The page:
Scientists: Sexual Harassment Among Animals

Scientists at the University of Exeter have figured out something no one ever thought of before: female animals are relatively dull and drab, compared to males, because that’s how they avoid sexual harassment ( ).

Otherwise nesting birds would be decorated with flashing neon lights. And soon go extinct, but never mind. It’s fear of sexual harassment that keeps female birds from resembling a Las Vegas casino.

But now scientists at Excedrin University are jealous of all the attention that their colleagues at Exeter are getting.

“Sexual harassment? Don’t make me laugh!” said Dr. Francis Dustmop, Professor of Scientific Stuff at Excedrin U. “Like, that is so nothing!

“Whereas we, here at Excedrin, have made a really important discovery!

“Ever notice that some birds got really bright colors, and other kinds of birds are just dull and boring? Betcha didn’t know that’s caused by… Income Inequality!” (Pauses to perform a cartwheel. Splits pants.) “Yessirreebob, the injustice of capitalism spills over into the natural world!

“Now that, my friend, is science! Those mental midgets at Exeter can take their sexual harassment and stick it in their ears!”

Meanwhile, scientists at Exorbitant University have discovered that some animals are larger than others because of White Privilege…

15 comments on “Scientists: Sexual Harassment Among Animals

  1. Just when you think you’ve heard everything, here comes another absurdity. Lee, you’re so right – too many of our young people attending these idiot institutions, and paying big money for the ‘privilege’. And these ‘scientists’ and ‘professors’ get paid! What’s particularly troubling is that the young people absorbing this will be our future leaders.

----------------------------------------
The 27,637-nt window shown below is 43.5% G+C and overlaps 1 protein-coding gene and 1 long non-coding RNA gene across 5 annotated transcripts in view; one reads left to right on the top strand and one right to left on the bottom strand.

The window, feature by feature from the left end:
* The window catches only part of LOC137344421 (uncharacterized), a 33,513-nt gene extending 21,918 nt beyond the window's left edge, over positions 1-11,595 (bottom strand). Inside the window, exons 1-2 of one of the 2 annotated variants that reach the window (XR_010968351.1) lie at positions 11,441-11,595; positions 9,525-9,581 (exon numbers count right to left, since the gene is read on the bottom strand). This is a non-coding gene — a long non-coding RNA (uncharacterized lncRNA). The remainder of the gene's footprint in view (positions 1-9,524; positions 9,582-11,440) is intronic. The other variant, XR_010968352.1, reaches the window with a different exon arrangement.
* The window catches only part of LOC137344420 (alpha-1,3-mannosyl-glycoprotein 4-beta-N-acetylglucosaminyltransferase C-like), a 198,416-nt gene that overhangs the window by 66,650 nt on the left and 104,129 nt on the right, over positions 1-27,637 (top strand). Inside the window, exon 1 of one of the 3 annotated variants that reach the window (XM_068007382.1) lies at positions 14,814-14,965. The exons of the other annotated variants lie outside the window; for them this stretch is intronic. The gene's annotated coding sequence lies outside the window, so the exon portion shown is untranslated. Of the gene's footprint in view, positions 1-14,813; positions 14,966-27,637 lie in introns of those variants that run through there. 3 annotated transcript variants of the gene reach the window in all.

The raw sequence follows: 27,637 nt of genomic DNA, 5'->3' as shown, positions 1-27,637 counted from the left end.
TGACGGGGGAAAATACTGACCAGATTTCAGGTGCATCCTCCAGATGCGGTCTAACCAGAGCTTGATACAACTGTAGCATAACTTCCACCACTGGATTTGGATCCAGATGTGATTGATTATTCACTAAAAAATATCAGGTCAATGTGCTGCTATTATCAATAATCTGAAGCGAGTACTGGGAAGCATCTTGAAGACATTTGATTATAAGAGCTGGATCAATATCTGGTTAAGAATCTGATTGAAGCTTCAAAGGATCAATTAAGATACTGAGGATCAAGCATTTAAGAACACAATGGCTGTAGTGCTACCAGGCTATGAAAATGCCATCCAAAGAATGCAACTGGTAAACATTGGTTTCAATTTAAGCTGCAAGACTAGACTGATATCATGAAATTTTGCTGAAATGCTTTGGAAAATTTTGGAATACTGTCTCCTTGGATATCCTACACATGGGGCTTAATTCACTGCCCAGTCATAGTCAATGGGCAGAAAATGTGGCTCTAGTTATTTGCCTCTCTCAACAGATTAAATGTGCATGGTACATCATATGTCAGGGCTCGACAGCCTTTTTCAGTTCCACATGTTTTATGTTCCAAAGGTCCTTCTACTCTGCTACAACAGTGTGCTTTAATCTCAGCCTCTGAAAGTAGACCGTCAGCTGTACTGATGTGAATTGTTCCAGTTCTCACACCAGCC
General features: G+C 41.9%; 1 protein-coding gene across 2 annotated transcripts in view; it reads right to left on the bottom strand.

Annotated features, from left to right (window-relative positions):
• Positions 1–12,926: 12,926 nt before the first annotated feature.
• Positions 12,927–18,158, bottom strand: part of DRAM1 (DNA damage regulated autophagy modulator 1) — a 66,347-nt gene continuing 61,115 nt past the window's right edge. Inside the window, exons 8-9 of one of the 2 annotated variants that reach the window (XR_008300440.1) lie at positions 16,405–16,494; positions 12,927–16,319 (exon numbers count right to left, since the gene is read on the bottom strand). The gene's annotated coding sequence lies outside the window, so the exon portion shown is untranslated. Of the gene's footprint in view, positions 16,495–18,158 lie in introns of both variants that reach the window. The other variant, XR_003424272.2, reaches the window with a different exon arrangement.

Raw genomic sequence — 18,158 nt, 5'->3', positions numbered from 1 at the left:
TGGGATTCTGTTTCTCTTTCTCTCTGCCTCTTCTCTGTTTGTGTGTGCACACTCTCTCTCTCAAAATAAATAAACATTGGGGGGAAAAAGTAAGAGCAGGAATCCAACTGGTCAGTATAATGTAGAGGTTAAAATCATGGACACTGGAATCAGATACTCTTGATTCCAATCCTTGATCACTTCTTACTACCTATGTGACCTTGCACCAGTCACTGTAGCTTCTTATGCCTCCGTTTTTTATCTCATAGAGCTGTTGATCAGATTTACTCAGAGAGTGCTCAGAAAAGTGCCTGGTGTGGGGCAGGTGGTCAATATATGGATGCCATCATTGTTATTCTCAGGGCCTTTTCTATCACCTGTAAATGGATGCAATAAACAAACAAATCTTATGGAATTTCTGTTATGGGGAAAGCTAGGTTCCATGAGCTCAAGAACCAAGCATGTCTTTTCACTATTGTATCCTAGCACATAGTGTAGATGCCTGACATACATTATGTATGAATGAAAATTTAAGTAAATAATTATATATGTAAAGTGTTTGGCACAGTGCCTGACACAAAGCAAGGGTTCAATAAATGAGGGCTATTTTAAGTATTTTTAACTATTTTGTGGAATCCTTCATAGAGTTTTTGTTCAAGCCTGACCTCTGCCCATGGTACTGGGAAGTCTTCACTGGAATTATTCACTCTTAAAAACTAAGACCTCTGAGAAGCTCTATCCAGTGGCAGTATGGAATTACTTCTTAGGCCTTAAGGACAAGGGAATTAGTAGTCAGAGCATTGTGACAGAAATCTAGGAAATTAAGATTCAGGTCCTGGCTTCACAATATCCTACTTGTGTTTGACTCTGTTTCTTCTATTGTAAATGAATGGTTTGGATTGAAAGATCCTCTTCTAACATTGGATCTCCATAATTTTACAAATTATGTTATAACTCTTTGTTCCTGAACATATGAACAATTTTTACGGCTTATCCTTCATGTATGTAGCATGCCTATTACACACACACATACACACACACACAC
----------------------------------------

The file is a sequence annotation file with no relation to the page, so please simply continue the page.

2. Hey, it’s all publish-or-perish. Once you’ve written the same article or book over and over with only a few names changed to make it seem new, you have to find a new gimmick to write about over and over. And then a newer gimmick. And then a newer one. And you have to time the publications as close to salary review time as possible.

    It was bad enough when I first started in academia (I went back to academia in 1978 and finally retired in 2009), but by now it’s not just a publishing frenzy but also a virtue-signaling frenzy. Or maybe a kindergarten playground can-you-top-this screaming frenzy.

    And yes, I did quite a bit of publishing in my day, but I tried to keep grounded in factual literary and social history. (My field was the 16th and 17th centuries.)

    1. Yes, I loved the Pilgrim’s Progress hymn, especially with the pipes and tabors in the background!

    1. That’s their plan. Except, of course, for themselves – and robots shall serve them.

  3. Also, just as sharks have to keep moving or die, “progressives” have to keep “progressing” or die.

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